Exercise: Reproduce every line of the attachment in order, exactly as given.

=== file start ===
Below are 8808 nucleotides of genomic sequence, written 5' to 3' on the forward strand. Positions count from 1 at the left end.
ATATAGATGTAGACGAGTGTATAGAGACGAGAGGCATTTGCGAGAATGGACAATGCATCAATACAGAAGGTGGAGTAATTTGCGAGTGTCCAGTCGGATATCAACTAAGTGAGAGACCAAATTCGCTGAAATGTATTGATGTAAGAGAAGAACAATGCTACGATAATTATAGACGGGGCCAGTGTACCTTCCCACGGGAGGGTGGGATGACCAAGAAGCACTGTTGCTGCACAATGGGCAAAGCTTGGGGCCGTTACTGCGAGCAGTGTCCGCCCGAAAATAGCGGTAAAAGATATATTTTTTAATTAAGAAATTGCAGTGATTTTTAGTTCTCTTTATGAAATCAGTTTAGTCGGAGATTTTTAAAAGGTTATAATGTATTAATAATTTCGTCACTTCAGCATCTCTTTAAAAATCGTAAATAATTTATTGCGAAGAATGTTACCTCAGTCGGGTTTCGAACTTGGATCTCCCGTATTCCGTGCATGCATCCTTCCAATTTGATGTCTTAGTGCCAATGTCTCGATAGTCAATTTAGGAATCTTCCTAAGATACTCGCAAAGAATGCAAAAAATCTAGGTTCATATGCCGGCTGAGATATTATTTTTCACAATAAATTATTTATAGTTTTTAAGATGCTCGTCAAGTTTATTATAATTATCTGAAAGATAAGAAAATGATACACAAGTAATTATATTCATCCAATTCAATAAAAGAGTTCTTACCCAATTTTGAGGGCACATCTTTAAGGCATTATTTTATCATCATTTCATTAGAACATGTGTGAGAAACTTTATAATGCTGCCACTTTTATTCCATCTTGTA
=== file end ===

Below are 8808 nucleotides of genomic sequence, written 5' to 3' on the forward strand. Positions count from 1 at the left end.
ATATAGATGTAGACGAGTGTATAGAGACGAGAGGCATTTGCGAGAATGGACAATGCATCAATACAGAAGGTGGAGTAATTTGCGAGTGTCCAGTCGGATATCAACTAAGTGAGAGACCAAATTCGCTGAAATGTATTGATGTAAGAGAAGAACAATGCTACGATAATTATAGACGGGGCCAGTGTACCTTCCCACGGGAGGGTGGGATGACCAAGAAGCACTGTTGCTGCACAATGGGCAAAGCTTGGGGCCGTTACTGCGAGCAGTGTCCGCCCGAAAATAGCGGTAAAAGATATATTTTTTAATTAAGAAATTGCAGTGATTTTTAGTTCTCTTTATGAAATCAGTTTAGTCGGAGATTTTTAAAAGGTTATAATGTATTAATAATTTCGTCACTTCAGCATCTCTTTAAAAATCGTAAATAATTTATTGCGAAGAATGTTACCTCAGTCGGGTTTCGAACTTGGATCTCCCGTATTCCGTGCATGCATCCTTCCAATTTGATGTCTTAGTGCCAATGTCTCGATAGTCAATTTAGGAATCTTCCTAAGATACTCGCAAAGAATGCAAAAAATCTAGGTTCATATGCCGGCTGAGATATTATTTTTCACAATAAATTATTTATAGTTTTTAAGATGCTCGTCAAGTTTATTATAATTATCTGAAAGATAAGAAAATGATACACAAGTAATTATATTCATCCAATTCAATAAAAGAGTTCTTACCCAATTTTGAGGGCACATCTTTAAGGCATTATTTTATCATCATTTCATTAGAACATGTGTGAGAAACTTTATAATGCTGCCACTTTTATTCCATCTTGTA